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Whitlam, Success Or Failure? Essay

1213 words - 5 pages

When Australia’s 21st Prime Minister, Gough Whitlam, was swept into power in December 1972 there was huge anticipation for dramatic and swift change. Australia had been under the control of a conservative liberal government for 23 consecutive years, and Whitlam’s promises if social change were eagerly anticipated. Whitlam, despite his failings as a negotiator, managed to implement a huge array of reforms and changes, many of which shaped Australia into the country it is today. However is that enough to say he succeeded? Even Whitlam today admits that he regrets doing “too much too soon”, and perhaps Whitlam’s government was a government that was too socially progressive for its time, which ...view middle of the document...

The McMahon government had a strong relationship with the American president Lyndon B. Johnston; with his predecessor Harold Holt infamously stating that the Australia would go “all the way with LBJ”. This was in reference to Australia’s commitment to supporting the United States in the war in Vietnam. The Vietnam War became hugely unpopular with the Australian public, particularly with the younger generation, because of the liberal governments increased commitment to supporting the United States that required the introduction of conscription. There were many social movements that were against the Vietnam War, with the most organized and famous being the moratorium marches of 1970 and 71. The failure of the liberal government to act on the will of the people on this issue was a major factor in the increase in the popularity of the Labor Party; particularly once Gough Whitlam took over as leader of the ALP in 1967. The inability of the deeply conservative government to keep up with changing social attitudes on many issues was its ultimate downfall. Social movements and changes in attitudes of the public, which was becoming flooded with the Baby Boomers who were coming of age, such as views on the rights of women, gays, indigenous and foreigners dominated the period and gave rise to a period of large scale public activism. There were many reasons for this increasing social activism within Australian society, two of the most important were the coming of age of the Baby Boomer generation as well as the increase in the “increased participation in post-secondary education” by women, which allowed them the prospect of an independent career and opened their eyes to “a world that seemed to be peopled exclusively by men and their concerns.” At the same time as these many social changes were occurring, so too was a change in the Australian psyche about their national identity. There was a shift away from the traditional British identity that they had held for so long, towards forming an Australian identity that consisted of British, American and Australian elements. The changing makeup of the Australian public, and the social changes it brought with it was a big issue for the Liberal party. McMahon’s outdated social views and stance on national identity, seeing it a still strongly British but with a leaning towards the United States, also strongly contributed to his downfall and the ALPs victory at the 1972 election.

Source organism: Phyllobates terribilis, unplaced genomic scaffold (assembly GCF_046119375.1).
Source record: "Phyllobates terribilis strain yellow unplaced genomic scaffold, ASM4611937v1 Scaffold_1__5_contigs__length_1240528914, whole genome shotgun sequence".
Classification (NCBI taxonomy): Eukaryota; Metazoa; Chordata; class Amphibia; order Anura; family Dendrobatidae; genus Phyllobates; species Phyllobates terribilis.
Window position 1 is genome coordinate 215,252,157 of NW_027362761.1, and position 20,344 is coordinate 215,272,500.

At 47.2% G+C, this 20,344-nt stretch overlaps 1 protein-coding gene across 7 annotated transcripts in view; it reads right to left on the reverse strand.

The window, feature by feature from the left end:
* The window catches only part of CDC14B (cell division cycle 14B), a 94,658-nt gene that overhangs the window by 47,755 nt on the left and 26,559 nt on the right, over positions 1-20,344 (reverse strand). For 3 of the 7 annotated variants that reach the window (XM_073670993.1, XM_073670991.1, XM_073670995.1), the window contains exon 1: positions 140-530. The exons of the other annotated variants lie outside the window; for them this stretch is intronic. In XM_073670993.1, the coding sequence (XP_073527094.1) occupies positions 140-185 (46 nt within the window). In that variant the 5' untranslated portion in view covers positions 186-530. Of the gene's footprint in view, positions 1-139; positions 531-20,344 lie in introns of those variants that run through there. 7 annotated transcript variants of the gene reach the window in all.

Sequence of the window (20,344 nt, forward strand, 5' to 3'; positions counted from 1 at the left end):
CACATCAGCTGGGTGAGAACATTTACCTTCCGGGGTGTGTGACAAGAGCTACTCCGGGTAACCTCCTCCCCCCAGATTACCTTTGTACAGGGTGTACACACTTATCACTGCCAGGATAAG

The change in the public’s social views needed to be reflected by a fresh face at the helm of one of the two major parties. Thus when Whitlam rose to...

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